Taking Personal Retreats

In 2016, I attended the Mom Conference for the second time. My first time attending in 2015 is a bit hazy, as I was two weeks postpartum with my second son. However, regardless of the haze, it was honestly life-changing.

So, I was very excited for 2016’s conference, entering into it with more sleep, increased ability to focus, and a better understanding of what I would be able to gain from the speakers. While all the presentations were amazing, I loved what Erin Odom had to say. I had never heard of her before (Maybe I just live under a rock, but the Mom Conference has introduced me to many new people that I can’t believe I never knew about previously). Erin exudes positivity and makes you feel like you can get things done! She provides tips and ideas to help moms take action.

I love what she encouraged moms to act on last year: a personal retreat. She spoke about the importance of taking time away, but not just any time away where you pamper and sleep (don’t worry, there can be some of that too if you go away for an overnight!). No, Erin talked about taking time away and being productive. She presented the idea of planning ahead to take a day, or two, or more, and to use that time purposefully, to plan. As a fellow planner, I loved this idea. And, as a mom, I loved the idea of getting away.

If you’re already checked out because you don’t think it’s possible to take a personal retreat, keep in mind this can be a simple trip out of the house for an hour or two, but the focus and intent is likely different than our usual outings. And, full disclosure- a year after learning about this idea, I haven’t had a lengthy personal retreat, but I do try to take a couple hours here and there any apply Erin’s principles.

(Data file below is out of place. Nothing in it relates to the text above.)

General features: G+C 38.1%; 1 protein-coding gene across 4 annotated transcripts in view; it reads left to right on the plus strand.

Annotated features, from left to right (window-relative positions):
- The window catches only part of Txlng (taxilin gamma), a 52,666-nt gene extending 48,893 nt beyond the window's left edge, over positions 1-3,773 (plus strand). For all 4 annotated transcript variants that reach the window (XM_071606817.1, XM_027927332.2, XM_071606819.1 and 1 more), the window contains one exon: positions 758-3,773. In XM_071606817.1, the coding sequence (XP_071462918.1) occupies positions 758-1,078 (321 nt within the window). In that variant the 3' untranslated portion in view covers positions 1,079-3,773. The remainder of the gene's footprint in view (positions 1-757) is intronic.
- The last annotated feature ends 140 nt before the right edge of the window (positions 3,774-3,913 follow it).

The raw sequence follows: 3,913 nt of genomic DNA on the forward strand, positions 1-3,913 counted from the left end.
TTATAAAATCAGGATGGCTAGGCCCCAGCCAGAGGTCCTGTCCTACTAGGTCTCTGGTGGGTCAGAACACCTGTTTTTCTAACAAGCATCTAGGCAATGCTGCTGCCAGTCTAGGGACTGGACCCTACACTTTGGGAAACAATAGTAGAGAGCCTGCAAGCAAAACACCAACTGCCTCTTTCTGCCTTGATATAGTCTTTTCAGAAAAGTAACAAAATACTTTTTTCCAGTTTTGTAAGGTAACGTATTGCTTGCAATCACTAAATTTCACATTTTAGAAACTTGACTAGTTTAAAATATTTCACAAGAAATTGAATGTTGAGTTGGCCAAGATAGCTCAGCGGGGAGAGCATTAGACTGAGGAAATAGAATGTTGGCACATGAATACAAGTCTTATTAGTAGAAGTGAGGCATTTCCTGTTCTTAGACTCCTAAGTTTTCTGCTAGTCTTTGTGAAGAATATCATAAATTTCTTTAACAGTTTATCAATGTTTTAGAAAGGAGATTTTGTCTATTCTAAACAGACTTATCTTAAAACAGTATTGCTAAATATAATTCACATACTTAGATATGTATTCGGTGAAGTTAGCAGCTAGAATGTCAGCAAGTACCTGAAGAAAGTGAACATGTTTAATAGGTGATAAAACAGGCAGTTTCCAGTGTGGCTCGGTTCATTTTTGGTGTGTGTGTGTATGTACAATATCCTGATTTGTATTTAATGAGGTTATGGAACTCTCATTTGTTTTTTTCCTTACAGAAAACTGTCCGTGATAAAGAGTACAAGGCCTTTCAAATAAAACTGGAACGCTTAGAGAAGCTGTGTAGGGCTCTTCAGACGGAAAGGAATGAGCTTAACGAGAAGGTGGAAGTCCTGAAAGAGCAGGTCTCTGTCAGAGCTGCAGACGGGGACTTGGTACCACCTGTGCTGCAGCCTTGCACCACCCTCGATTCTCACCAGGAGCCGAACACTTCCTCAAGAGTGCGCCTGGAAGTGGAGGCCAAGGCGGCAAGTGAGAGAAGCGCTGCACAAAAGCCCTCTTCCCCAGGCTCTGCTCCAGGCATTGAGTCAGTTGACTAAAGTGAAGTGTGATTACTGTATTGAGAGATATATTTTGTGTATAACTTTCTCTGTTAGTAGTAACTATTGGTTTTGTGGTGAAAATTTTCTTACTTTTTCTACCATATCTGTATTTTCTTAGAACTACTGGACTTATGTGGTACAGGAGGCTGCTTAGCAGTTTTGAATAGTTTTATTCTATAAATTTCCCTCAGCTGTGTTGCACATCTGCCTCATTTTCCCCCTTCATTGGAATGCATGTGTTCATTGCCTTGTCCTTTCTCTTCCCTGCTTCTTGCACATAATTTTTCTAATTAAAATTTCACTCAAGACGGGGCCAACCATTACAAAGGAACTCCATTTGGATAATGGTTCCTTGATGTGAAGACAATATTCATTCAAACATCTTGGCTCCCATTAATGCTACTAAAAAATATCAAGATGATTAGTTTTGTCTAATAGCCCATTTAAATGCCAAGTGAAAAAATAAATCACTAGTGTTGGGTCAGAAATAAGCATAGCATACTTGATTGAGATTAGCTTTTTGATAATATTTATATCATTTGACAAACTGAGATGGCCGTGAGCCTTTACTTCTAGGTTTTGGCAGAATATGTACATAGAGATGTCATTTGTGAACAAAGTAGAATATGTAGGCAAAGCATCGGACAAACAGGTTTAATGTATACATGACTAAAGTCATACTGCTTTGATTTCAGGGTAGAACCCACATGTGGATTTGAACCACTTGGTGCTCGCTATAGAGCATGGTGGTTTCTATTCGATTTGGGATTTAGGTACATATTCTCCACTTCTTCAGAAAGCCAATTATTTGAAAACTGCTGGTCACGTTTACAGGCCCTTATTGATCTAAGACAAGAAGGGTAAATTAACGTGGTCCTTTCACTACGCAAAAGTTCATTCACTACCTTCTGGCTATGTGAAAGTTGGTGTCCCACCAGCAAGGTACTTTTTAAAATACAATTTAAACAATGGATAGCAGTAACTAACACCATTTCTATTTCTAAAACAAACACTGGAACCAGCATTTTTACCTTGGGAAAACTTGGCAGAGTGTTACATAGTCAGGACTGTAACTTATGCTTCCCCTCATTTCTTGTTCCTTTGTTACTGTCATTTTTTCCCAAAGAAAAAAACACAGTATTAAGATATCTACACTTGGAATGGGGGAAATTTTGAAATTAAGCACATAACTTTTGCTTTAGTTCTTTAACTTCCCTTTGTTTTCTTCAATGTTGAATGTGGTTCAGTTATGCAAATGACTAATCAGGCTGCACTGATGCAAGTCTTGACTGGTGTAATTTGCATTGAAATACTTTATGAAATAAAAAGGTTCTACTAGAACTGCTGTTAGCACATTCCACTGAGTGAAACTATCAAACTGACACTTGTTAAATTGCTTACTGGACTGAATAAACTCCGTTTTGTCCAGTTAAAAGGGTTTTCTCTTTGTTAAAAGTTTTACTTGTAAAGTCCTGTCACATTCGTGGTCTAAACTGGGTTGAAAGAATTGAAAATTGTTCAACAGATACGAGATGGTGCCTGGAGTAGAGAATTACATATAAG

Your personal retreat is used to plan, to set goals, and to organize. With additional time, you can tackle tasks. Maybe your personal retreat can be a trip to the coffee shop where you organize your monthly calendar and do your meal planning (which Erin will help us with this year at the Mom Conference), or perhaps you can get away for a day or two where you can dive deeper into your goals and areas you want to focus on. The retreat allows you to organize and get ahead. Because let’s face it, day-to-day is often about survival; it’s treading water. How nice would it be to have personal time where we can be productive in this way?

I love the idea of taking a personal retreat with a friend, which Erin talked about last year. However, you and the friend need to be on the same page with the purpose and focus for the trip. You can make some time to chat and socialize, but you also want to support each other in reaching your retreat goals. I remember Erin talking about getting away on her own and meeting up with friends at the end of the day for dinner. This way, you can focus on yourself and what you need to accomplish but still have the social connection that’s important for many of us.

Sometimes we need to hear an idea from someone else for a lightbulb to go off. A personal retreat is one of those beautifully simple ideas that I probably would never have thought of on my own. Alone time? Yes. A vacation? Yes please. A purposeful time (that’s more than a few minutes) to plan, organize, and lay the foundation for progress? It never would have occurred to me because life often feels like I’m just trying to keep up. By adding in personal retreats, getting organized and on track feels more like a reality!

Sara Robinson is a (mostly) work-from-home mom of two boys. She has an MA in Sport Psychology and aims to help busy moms create more balance and develop the mental skills needed to survive and thrive in motherhood. She writes at Get Mom Balancedand can be found on social media at FacebookPinterest, and Twitter.

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